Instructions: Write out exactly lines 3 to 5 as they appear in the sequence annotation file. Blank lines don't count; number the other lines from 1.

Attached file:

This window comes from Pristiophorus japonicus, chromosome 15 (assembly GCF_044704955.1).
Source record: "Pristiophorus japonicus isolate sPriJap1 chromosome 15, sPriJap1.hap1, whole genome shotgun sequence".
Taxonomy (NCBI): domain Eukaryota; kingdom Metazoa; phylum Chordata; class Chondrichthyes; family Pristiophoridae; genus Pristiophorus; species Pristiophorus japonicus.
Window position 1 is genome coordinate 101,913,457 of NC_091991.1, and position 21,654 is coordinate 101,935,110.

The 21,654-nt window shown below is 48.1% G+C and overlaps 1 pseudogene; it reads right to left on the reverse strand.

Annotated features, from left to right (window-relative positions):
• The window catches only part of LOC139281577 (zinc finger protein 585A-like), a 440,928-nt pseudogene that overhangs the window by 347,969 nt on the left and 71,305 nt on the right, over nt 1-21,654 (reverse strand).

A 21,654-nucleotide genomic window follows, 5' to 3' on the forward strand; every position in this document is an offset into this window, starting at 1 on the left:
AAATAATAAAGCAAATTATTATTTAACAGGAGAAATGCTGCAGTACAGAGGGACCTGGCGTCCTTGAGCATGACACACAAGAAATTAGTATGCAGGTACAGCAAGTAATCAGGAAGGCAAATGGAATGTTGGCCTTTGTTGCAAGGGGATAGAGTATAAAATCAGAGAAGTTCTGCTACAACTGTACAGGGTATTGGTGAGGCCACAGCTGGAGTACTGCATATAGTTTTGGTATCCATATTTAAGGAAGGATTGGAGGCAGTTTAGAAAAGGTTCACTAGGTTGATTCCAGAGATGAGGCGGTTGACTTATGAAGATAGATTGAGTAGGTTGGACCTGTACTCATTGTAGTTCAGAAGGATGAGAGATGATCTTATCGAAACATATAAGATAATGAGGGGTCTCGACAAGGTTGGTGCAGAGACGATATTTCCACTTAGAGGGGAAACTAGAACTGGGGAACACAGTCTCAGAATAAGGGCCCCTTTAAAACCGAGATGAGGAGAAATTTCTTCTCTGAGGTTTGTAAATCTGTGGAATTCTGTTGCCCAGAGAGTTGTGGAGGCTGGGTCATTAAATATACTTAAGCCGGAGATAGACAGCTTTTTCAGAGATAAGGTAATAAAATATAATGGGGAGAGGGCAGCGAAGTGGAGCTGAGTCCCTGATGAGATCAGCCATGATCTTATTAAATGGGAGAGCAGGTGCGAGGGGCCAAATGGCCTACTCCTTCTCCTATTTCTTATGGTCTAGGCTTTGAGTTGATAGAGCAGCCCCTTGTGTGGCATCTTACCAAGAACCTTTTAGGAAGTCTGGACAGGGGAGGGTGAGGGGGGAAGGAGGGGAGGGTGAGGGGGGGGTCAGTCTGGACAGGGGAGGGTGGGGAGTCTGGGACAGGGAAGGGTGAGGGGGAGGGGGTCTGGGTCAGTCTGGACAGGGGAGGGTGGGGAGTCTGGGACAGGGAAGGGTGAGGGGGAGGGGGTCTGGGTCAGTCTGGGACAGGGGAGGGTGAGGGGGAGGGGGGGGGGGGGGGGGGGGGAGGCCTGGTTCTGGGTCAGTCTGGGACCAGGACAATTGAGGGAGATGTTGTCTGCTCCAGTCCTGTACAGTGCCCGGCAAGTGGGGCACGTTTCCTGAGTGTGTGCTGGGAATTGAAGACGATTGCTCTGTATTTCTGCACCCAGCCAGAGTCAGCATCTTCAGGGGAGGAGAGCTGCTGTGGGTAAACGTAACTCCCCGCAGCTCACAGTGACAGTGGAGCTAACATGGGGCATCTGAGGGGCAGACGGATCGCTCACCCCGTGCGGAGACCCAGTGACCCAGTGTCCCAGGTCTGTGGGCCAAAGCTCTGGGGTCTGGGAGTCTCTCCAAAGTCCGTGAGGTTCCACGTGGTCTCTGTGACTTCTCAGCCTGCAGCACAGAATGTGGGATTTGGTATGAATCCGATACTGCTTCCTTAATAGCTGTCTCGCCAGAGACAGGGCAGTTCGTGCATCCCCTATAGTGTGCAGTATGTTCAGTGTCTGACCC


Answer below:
Taxonomy (NCBI): domain Eukaryota; kingdom Metazoa; phylum Chordata; class Chondrichthyes; family Pristiophoridae; genus Pristiophorus; species Pristiophorus japonicus.
Window position 1 is genome coordinate 101,913,457 of NC_091991.1, and position 21,654 is coordinate 101,935,110.

The 21,654-nt window shown below is 48.1% G+C and overlaps 1 pseudogene; it reads right to left on the reverse strand.